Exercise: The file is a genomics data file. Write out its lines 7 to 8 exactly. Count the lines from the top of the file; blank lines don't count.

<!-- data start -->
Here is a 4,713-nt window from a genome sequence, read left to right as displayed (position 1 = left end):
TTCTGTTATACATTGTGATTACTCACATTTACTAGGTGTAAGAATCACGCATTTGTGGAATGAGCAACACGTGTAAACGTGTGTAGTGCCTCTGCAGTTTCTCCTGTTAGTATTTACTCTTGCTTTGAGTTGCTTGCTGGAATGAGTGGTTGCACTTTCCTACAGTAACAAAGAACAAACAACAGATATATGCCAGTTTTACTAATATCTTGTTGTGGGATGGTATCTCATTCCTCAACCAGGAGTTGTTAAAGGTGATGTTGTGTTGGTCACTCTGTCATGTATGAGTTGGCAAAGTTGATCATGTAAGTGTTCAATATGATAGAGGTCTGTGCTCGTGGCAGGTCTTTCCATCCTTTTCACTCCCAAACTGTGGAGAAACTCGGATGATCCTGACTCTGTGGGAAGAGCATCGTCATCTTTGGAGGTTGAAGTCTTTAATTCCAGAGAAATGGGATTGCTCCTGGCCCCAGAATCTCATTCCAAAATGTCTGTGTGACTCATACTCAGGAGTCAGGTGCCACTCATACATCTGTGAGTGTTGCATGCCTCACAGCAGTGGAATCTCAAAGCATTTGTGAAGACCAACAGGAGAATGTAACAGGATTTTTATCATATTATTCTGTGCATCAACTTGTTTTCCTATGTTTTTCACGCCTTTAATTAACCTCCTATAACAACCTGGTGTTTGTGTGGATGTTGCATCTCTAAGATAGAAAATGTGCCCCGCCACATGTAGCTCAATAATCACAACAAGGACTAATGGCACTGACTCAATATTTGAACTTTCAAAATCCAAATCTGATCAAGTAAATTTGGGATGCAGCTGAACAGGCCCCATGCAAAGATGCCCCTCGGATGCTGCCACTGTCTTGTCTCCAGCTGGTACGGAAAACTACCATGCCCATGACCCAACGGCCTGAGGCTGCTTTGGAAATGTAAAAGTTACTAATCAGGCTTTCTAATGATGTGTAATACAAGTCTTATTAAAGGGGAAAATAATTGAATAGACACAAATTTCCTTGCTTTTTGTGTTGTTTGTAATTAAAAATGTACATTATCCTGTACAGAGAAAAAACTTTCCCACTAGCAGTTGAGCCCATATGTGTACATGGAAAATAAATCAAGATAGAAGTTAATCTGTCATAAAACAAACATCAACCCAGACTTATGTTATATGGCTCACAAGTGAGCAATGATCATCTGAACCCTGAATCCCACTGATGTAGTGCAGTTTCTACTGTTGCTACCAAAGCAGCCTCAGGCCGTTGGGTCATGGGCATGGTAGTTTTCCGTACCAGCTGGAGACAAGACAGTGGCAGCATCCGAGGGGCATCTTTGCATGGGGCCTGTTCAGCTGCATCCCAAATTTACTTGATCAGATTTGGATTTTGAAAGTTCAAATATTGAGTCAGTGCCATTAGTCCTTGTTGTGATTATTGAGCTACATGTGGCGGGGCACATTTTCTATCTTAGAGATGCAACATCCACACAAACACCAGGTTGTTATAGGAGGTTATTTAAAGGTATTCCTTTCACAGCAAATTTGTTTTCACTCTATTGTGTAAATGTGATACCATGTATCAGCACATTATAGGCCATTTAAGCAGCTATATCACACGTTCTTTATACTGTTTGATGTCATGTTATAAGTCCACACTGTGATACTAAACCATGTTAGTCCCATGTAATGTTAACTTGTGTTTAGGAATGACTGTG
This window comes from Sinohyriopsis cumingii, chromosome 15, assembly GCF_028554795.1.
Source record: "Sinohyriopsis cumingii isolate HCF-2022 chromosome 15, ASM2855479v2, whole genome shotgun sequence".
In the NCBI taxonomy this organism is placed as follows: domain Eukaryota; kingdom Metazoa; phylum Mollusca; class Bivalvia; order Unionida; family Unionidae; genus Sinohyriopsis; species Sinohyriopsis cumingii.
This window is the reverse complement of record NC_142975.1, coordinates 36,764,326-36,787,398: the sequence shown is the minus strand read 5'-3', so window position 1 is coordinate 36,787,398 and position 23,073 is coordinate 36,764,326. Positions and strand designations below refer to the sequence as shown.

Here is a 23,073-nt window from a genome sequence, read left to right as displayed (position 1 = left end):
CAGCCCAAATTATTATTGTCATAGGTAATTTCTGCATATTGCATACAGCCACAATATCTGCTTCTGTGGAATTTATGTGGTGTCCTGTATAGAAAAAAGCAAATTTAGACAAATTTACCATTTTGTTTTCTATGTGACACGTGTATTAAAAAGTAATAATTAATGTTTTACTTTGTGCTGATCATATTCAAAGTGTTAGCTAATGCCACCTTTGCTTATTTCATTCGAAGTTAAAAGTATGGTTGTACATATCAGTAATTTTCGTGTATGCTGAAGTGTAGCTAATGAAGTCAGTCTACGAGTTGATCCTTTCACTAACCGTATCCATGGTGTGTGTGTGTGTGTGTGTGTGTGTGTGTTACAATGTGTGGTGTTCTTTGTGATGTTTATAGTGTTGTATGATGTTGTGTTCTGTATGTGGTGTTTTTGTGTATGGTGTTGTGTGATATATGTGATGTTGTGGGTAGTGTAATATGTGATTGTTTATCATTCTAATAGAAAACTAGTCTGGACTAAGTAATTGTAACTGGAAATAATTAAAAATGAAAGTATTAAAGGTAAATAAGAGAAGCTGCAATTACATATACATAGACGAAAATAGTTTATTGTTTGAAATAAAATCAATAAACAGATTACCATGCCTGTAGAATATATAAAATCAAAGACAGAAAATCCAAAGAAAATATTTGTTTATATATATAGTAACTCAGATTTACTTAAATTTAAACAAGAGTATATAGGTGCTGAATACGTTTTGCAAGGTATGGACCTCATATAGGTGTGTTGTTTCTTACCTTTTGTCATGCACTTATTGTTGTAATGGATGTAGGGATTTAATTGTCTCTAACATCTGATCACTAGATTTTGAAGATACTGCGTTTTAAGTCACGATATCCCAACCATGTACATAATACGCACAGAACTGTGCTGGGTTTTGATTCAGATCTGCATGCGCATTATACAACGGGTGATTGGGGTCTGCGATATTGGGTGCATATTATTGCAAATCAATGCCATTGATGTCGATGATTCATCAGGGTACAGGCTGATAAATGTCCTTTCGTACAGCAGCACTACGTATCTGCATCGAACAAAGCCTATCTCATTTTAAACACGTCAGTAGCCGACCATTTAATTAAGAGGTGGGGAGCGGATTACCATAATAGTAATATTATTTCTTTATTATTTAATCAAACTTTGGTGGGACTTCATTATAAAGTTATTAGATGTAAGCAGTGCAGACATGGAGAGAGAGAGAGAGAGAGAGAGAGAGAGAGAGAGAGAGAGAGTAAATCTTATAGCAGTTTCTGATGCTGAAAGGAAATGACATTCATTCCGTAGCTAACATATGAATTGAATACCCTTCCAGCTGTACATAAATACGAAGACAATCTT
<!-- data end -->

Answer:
Here is a 23,073-nt window from a genome sequence, read left to right as displayed (position 1 = left end):
CAGCCCAAATTATTATTGTCATAGGTAATTTCTGCATATTGCATACAGCCACAATATCTGCTTCTGTGGAATTTATGTGGTGTCCTGTATAGAAAAAAGCAAATTTAGACAAATTTACCATTTTGTTTTCTATGTGACACGTGTATTAAAAAGTAATAATTAATGTTTTACTTTGTGCTGATCATATTCAAAGTGTTAGCTAATGCCACCTTTGCTTATTTCATTCGAAGTTAAAAGTATGGTTGTACATATCAGTAATTTTCGTGTATGCTGAAGTGTAGCTAATGAAGTCAGTCTACGAGTTGATCCTTTCACTAACCGTATCCATGGTGTGTGTGTGTGTGTGTGTGTGTGTGTGTTACAATGTGTGGTGTTCTTTGTGATGTTTATAGTGTTGTATGATGTTGTGTTCTGTATGTGGTGTTTTTGTGTATGGTGTTGTGTGATATATGTGATGTTGTGGGTAGTGTAATATGTGATTGTTTATCATTCTAATAGAAAACTAGTCTGGACTAAGTAATTGTAACTGGAAATAATTAAAAATGAAAGTATTAAAGGTAAATAAGAGAAGCTGCAATTACATATACATAGACGAAAATAGTTTATTGTTTGAAATAAAATCAATAAACAGATTACCATGCCTGTAGAATATATAAAATCAAAGACAGAAAATCCAAAGAAAATATTTGTTTATATATATAGTAACTCAGATTTACTTAAATTTAAACAAGAGTATATAGGTGCTGAATACGTTTTGCAAGGTATGGACCTCATATAGGTGTGTTGTTTCTTACCTTTTGTCATGCACTTATTGTTGTAATGGATGTAGGGATTTAATTGTCTCTAACATCTGATCACTAGATTTTGAAGATACTGCGTTTTAAGTCACGATATCCCAACCATGTACATAATACGCACAGAACTGTGCTGGGTTTTGATTCAGATCTGCATGCGCATTATACAACGGGTGATTGGGGTCTGCGATATTGGGTGCATATTATTGCAAATCAATGCCATTGATGTCGATGATTCATCAGGGTACAGGCTGATAAATGTCCTTTCGTACAGCAGCACTACGTATCTGCATCGAACAAAGCCTATCTCATTTTAAACACGTCAGTAGCCGACCATTTAATTAAGAGGTGGGGAGCGGATTACCATAATAGTAATATTATTTCTTTATTATTTAATCAAACTTTGGTGGGACTTCATTATAAAGTTATTAGATGTAAGCAGTGCAGACATGGAGAGAGAGAGAGAGAGAGAGAGAGAGAGAGAGAGAGAGAGAGTAAATCTTATAGCAGTTTCTGATGCTGAAAGGAAATGACATTCATTCCGTAGCTAACATATGAATTGAATACCCTTCCAGCTGTACATAAATACGAAGACAATCTT